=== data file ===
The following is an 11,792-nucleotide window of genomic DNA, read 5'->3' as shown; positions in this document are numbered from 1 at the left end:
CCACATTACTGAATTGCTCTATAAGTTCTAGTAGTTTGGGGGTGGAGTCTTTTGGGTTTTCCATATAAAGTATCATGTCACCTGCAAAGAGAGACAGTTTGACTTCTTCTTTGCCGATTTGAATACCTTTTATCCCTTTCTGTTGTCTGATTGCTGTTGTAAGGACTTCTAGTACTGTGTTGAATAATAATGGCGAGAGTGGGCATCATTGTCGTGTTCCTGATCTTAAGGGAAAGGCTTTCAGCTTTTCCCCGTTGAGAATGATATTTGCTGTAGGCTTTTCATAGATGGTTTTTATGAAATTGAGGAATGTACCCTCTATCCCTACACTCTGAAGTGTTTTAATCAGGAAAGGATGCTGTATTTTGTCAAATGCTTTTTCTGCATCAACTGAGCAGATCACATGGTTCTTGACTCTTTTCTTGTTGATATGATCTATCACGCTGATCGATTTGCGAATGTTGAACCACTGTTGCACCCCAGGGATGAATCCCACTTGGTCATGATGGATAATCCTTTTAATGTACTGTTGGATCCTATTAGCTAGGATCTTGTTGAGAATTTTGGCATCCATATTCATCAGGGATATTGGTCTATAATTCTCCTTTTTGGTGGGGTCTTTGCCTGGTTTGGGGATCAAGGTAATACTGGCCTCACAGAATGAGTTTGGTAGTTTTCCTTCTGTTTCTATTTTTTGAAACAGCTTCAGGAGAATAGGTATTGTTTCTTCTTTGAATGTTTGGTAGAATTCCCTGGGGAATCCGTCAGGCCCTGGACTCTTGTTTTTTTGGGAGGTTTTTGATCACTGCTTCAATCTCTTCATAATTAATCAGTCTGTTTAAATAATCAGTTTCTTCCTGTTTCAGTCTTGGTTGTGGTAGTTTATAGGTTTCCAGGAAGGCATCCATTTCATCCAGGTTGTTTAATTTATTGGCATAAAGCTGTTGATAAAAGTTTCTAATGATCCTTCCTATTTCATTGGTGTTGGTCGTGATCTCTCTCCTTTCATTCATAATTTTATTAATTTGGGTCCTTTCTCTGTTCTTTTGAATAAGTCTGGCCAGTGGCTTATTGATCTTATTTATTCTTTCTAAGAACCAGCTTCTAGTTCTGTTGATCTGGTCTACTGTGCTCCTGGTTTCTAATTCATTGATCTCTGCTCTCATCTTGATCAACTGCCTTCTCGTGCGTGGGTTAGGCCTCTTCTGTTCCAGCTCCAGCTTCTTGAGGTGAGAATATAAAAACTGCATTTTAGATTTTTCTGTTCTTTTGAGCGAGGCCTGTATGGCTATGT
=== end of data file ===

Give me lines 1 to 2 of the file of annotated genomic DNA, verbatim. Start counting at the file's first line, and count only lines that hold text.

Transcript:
The following is an 11,792-nucleotide window of genomic DNA, read 5'->3' as shown; positions in this document are numbered from 1 at the left end:
CCACATTACTGAATTGCTCTATAAGTTCTAGTAGTTTGGGGGTGGAGTCTTTTGGGTTTTCCATATAAAGTATCATGTCACCTGCAAAGAGAGACAGTTTGACTTCTTCTTTGCCGATTTGAATACCTTTTATCCCTTTCTGTTGTCTGATTGCTGTTGTAAGGACTTCTAGTACTGTGTTGAATAATAATGGCGAGAGTGGGCATCATTGTCGTGTTCCTGATCTTAAGGGAAAGGCTTTCAGCTTTTCCCCGTTGAGAATGATATTTGCTGTAGGCTTTTCATAGATGGTTTTTATGAAATTGAGGAATGTACCCTCTATCCCTACACTCTGAAGTGTTTTAATCAGGAAAGGATGCTGTATTTTGTCAAATGCTTTTTCTGCATCAACTGAGCAGATCACATGGTTCTTGACTCTTTTCTTGTTGATATGATCTATCACGCTGATCGATTTGCGAATGTTGAACCACTGTTGCACCCCAGGGATGAATCCCACTTGGTCATGATGGATAATCCTTTTAATGTACTGTTGGATCCTATTAGCTAGGATCTTGTTGAGAATTTTGGCATCCATATTCATCAGGGATATTGGTCTATAATTCTCCTTTTTGGTGGGGTCTTTGCCTGGTTTGGGGATCAAGGTAATACTGGCCTCACAGAATGAGTTTGGTAGTTTTCCTTCTGTTTCTATTTTTTGAAACAGCTTCAGGAGAATAGGTATTGTTTCTTCTTTGAATGTTTGGTAGAATTCCCTGGGGAATCCGTCAGGCCCTGGACTCTTGTTTTTTTGGGAGGTTTTTGATCACTGCTTCAATCTCTTCATAATTAATCAGTCTGTTTAAATAATCAGTTTCTTCCTGTTTCAGTCTTGGTTGTGGTAGTTTATAGGTTTCCAGGAAGGCATCCATTTCATCCAGGTTGTTTAATTTATTGGCATAAAGCTGTTGATAAAAGTTTCTAATGATCCTTCCTATTTCATTGGTGTTGGTCGTGATCTCTCTCCTTTCATTCATAATTTTATTAATTTGGGTCCTTTCTCTGTTCTTTTGAATAAGTCTGGCCAGTGGCTTATTGATCTTATTTATTCTTTCTAAGAACCAGCTTCTAGTTCTGTTGATCTGGTCTACTGTGCTCCTGGTTTCTAATTCATTGATCTCTGCTCTCATCTTGATCAACTGCCTTCTCGTGCGTGGGTTAGGCCTCTTCTGTTCCAGCTCCAGCTTCTTGAGGTGAGAATATAAAAACTGCATTTTAGATTTTTCTGTTCTTTTGAGCGAGGCCTGTATGGCTATGT